Fighting Fairly

            How often do you and your partner disagree? Answers will range from never to all the time. Although neither extreme is good*, the way you disagree can be indicative of more problems than how often. When you are dealing with other people, disagreements are inevitable (some people can’t even help disagreeing with themselves!)  We disagree because we are each our own person with our own thoughts, opinions, and experiences and it is a sign that we feel confident enough in who we are and our relationship with the other person that we can discuss those alternative views without fear of ridicule or abandonment. The problem becomes when you cannot disagree without arguing and without coming to some sort of conclusion.

            To make it a bit easier to understand, when I say argue, I mean verbally fighting. If there is physical violence in your relationship, that is a serious problem and outside help is needed. In this case, however, I am not talking about physical violence. When we fight with our partners it is often because we are hurt and the hurt manifests itself as anger and defensiveness. You may find yourself or your partner yelling, name calling, belittling, lashing out, and criticizing among many others. Some people retreat when this begins and others up the ante by yelling back their own complaints and criticisms. This type of arguing is not productive and actually harms the relationship further. Often times the things that are said during arguments are not even meant but they tend to stick with your partner and taint future interactions and disagreements. Often times couples come into counseling for this reason, because they are unable to argue productively, leaving them to continue arguing about the same topics over and over and hurting one another each time.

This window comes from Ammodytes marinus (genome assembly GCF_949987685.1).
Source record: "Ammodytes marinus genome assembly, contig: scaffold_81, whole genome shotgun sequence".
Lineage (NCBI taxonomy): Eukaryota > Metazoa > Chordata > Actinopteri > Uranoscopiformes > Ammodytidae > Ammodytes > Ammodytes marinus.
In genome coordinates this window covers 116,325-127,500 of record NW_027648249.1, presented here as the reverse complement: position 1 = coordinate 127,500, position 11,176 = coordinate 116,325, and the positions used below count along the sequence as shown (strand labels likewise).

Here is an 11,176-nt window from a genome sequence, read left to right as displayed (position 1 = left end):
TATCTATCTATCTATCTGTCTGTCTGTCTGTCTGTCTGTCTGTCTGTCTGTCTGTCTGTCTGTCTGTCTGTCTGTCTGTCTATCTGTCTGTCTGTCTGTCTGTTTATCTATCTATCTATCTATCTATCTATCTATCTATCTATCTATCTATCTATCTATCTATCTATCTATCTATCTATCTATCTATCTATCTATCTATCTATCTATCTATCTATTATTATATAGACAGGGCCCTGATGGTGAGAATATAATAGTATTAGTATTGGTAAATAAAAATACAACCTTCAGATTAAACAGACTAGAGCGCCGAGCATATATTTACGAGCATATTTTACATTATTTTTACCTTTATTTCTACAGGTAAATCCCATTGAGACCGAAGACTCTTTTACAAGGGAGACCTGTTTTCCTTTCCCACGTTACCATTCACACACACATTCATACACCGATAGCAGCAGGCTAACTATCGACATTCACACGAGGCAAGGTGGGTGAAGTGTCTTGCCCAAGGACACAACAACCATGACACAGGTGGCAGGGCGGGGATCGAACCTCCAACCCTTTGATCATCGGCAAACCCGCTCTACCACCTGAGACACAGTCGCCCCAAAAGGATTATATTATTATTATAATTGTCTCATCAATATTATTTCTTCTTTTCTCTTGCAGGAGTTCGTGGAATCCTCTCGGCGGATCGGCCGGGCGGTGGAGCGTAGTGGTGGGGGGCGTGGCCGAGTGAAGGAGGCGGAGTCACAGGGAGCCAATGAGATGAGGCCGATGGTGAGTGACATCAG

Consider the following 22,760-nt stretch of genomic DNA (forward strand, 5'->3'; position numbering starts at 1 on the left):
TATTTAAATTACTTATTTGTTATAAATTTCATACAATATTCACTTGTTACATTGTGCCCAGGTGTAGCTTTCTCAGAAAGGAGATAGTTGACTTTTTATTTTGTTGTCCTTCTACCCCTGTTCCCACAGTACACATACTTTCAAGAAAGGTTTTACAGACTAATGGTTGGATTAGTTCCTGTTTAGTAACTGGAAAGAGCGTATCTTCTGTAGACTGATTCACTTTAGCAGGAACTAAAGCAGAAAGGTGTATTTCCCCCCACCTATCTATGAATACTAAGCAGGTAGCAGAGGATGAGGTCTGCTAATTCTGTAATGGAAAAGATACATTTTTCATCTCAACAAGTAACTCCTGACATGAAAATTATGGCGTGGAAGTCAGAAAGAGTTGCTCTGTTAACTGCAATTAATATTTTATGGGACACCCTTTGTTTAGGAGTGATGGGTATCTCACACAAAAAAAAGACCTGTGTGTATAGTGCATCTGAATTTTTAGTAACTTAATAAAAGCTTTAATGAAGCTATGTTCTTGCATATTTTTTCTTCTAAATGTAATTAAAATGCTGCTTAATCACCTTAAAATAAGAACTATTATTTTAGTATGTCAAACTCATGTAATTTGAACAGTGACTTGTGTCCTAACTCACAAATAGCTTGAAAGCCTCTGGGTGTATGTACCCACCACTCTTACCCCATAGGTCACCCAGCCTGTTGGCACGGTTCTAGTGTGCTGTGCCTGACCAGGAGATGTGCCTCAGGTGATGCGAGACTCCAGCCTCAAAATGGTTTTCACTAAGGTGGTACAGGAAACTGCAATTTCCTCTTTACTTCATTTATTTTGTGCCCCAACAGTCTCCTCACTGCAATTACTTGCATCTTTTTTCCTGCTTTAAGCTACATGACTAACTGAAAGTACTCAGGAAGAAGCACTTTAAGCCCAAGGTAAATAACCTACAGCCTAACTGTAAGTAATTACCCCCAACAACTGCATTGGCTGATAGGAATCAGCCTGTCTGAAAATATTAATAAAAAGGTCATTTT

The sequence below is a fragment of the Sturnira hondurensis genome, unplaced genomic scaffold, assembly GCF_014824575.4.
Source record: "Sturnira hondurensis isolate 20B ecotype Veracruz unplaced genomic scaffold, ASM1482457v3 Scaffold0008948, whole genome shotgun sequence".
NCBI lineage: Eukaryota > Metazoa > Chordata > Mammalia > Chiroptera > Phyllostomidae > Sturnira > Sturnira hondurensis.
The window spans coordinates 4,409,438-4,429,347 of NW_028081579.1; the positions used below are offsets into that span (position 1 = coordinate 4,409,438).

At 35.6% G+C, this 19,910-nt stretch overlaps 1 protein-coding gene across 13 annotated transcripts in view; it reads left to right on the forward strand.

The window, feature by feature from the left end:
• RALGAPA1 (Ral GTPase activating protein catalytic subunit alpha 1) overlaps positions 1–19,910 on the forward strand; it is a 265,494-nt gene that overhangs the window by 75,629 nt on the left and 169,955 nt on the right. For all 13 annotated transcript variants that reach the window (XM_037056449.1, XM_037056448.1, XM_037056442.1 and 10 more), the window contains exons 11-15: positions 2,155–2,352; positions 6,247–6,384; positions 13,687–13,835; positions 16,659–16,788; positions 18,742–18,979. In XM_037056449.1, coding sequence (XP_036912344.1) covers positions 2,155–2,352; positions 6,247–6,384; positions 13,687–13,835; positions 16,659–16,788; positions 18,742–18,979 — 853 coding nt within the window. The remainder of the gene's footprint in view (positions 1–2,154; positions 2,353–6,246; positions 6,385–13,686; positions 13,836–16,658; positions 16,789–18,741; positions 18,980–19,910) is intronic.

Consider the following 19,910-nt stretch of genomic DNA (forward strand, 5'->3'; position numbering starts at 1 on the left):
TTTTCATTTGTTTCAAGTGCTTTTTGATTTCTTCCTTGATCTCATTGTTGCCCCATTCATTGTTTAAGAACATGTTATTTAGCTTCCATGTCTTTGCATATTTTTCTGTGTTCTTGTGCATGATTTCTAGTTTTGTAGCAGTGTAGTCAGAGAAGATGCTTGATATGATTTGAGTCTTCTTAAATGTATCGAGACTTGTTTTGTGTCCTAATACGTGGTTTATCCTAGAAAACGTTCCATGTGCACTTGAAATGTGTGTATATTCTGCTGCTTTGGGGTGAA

If this sounds like your relationship, there is hope! The following are some quick tips. I will continue to discuss this topic and go further into detail in future posts.

  •  Take breaks from arguments as needed when you begin to feel angry. It is better to put the conversation off for a little bit and revisit it when you are calm enough to talk rationally. Just make sure to resume the conversation later!
  •  Instead of trying to point out your partner’s faults, work together to find a solution.
  • Whenever possible, use “I” statements by telling your partner how you feel (“I feel embarrassed when you correct me in public” instead of “You always have to interrupt me when I’m telling a story”)
  • Think about what you are saying and the long term consequences of it.
  • Don’t bring up past hurts or complaints. Only discuss the topic at hand.

 *(Never disagreeing is an indication that one or both of the partners in the relationship is not speaking up about the differences and is just trying to please the other, which can lead to conflict due to problems not being solved and eventually the pleasing partner will be fed up with the role they have chosen.)

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